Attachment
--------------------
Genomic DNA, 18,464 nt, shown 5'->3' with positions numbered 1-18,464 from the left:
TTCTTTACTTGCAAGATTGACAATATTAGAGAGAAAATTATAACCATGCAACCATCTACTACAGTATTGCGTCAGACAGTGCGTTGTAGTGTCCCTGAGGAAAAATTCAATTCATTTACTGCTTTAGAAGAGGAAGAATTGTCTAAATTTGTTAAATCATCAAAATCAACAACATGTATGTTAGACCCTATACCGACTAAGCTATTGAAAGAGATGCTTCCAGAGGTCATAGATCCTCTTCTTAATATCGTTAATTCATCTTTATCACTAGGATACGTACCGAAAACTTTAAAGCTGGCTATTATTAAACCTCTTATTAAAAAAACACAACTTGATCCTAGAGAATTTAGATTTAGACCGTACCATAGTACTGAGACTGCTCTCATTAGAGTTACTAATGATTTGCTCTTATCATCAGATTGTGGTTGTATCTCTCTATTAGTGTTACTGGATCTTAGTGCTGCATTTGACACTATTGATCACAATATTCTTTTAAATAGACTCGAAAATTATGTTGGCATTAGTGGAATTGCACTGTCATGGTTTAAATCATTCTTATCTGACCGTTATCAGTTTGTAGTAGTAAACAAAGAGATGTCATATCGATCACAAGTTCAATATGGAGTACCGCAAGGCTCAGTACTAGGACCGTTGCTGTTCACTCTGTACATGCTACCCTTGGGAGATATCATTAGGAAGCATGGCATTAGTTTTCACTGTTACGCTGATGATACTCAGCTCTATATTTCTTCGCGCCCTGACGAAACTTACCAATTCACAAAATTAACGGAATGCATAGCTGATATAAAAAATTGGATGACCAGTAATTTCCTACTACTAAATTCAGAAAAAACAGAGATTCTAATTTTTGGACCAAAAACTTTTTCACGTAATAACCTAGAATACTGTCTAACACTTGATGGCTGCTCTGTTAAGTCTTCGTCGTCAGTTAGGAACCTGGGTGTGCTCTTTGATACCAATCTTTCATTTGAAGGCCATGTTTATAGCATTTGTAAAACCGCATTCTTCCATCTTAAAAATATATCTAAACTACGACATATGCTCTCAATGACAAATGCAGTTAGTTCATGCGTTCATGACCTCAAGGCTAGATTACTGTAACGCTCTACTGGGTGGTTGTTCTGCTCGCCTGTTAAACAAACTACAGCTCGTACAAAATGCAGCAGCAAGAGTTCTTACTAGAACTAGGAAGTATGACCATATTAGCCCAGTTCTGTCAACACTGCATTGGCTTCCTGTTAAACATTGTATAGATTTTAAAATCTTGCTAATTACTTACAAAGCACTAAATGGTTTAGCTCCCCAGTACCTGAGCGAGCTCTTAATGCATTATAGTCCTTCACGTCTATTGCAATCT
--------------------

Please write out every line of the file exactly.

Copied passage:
Genomic DNA, 18,464 nt, shown 5'->3' with positions numbered 1-18,464 from the left:
TTCTTTACTTGCAAGATTGACAATATTAGAGAGAAAATTATAACCATGCAACCATCTACTACAGTATTGCGTCAGACAGTGCGTTGTAGTGTCCCTGAGGAAAAATTCAATTCATTTACTGCTTTAGAAGAGGAAGAATTGTCTAAATTTGTTAAATCATCAAAATCAACAACATGTATGTTAGACCCTATACCGACTAAGCTATTGAAAGAGATGCTTCCAGAGGTCATAGATCCTCTTCTTAATATCGTTAATTCATCTTTATCACTAGGATACGTACCGAAAACTTTAAAGCTGGCTATTATTAAACCTCTTATTAAAAAAACACAACTTGATCCTAGAGAATTTAGATTTAGACCGTACCATAGTACTGAGACTGCTCTCATTAGAGTTACTAATGATTTGCTCTTATCATCAGATTGTGGTTGTATCTCTCTATTAGTGTTACTGGATCTTAGTGCTGCATTTGACACTATTGATCACAATATTCTTTTAAATAGACTCGAAAATTATGTTGGCATTAGTGGAATTGCACTGTCATGGTTTAAATCATTCTTATCTGACCGTTATCAGTTTGTAGTAGTAAACAAAGAGATGTCATATCGATCACAAGTTCAATATGGAGTACCGCAAGGCTCAGTACTAGGACCGTTGCTGTTCACTCTGTACATGCTACCCTTGGGAGATATCATTAGGAAGCATGGCATTAGTTTTCACTGTTACGCTGATGATACTCAGCTCTATATTTCTTCGCGCCCTGACGAAACTTACCAATTCACAAAATTAACGGAATGCATAGCTGATATAAAAAATTGGATGACCAGTAATTTCCTACTACTAAATTCAGAAAAAACAGAGATTCTAATTTTTGGACCAAAAACTTTTTCACGTAATAACCTAGAATACTGTCTAACACTTGATGGCTGCTCTGTTAAGTCTTCGTCGTCAGTTAGGAACCTGGGTGTGCTCTTTGATACCAATCTTTCATTTGAAGGCCATGTTTATAGCATTTGTAAAACCGCATTCTTCCATCTTAAAAATATATCTAAACTACGACATATGCTCTCAATGACAAATGCAGTTAGTTCATGCGTTCATGACCTCAAGGCTAGATTACTGTAACGCTCTACTGGGTGGTTGTTCTGCTCGCCTGTTAAACAAACTACAGCTCGTACAAAATGCAGCAGCAAGAGTTCTTACTAGAACTAGGAAGTATGACCATATTAGCCCAGTTCTGTCAACACTGCATTGGCTTCCTGTTAAACATTGTATAGATTTTAAAATCTTGCTAATTACTTACAAAGCACTAAATGGTTTAGCTCCCCAGTACCTGAGCGAGCTCTTAATGCATTATAGTCCTTCACGTCTATTGCAATCT